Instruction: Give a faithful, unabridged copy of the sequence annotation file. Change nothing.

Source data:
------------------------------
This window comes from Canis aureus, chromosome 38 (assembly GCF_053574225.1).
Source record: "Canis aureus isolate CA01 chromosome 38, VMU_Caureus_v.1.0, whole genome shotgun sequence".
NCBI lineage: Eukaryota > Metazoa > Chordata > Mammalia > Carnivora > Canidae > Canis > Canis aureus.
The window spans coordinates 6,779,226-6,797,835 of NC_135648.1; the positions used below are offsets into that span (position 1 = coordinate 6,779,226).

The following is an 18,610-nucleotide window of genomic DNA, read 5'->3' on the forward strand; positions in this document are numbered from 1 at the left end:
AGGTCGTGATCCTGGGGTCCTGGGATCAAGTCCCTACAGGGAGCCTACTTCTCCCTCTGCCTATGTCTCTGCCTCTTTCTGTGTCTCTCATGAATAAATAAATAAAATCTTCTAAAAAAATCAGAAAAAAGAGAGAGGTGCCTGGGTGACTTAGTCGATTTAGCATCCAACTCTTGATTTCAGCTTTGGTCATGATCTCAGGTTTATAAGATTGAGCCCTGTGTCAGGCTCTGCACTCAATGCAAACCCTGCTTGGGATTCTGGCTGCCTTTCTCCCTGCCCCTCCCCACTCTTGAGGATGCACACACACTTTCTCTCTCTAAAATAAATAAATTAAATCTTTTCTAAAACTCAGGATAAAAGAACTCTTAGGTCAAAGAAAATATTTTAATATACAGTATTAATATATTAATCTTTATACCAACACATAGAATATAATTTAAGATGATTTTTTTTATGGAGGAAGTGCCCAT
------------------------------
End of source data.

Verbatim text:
This window comes from Canis aureus, chromosome 38 (assembly GCF_053574225.1).
Source record: "Canis aureus isolate CA01 chromosome 38, VMU_Caureus_v.1.0, whole genome shotgun sequence".
NCBI lineage: Eukaryota > Metazoa > Chordata > Mammalia > Carnivora > Canidae > Canis > Canis aureus.
The window spans coordinates 6,779,226-6,797,835 of NC_135648.1; the positions used below are offsets into that span (position 1 = coordinate 6,779,226).

The following is an 18,610-nucleotide window of genomic DNA, read 5'->3' on the forward strand; positions in this document are numbered from 1 at the left end:
AGGTCGTGATCCTGGGGTCCTGGGATCAAGTCCCTACAGGGAGCCTACTTCTCCCTCTGCCTATGTCTCTGCCTCTTTCTGTGTCTCTCATGAATAAATAAATAAAATCTTCTAAAAAAATCAGAAAAAAGAGAGAGGTGCCTGGGTGACTTAGTCGATTTAGCATCCAACTCTTGATTTCAGCTTTGGTCATGATCTCAGGTTTATAAGATTGAGCCCTGTGTCAGGCTCTGCACTCAATGCAAACCCTGCTTGGGATTCTGGCTGCCTTTCTCCCTGCCCCTCCCCACTCTTGAGGATGCACACACACTTTCTCTCTCTAAAATAAATAAATTAAATCTTTTCTAAAACTCAGGATAAAAGAACTCTTAGGTCAAAGAAAATATTTTAATATACAGTATTAATATATTAATCTTTATACCAACACATAGAATATAATTTAAGATGATTTTTTTTATGGAGGAAGTGCCCAT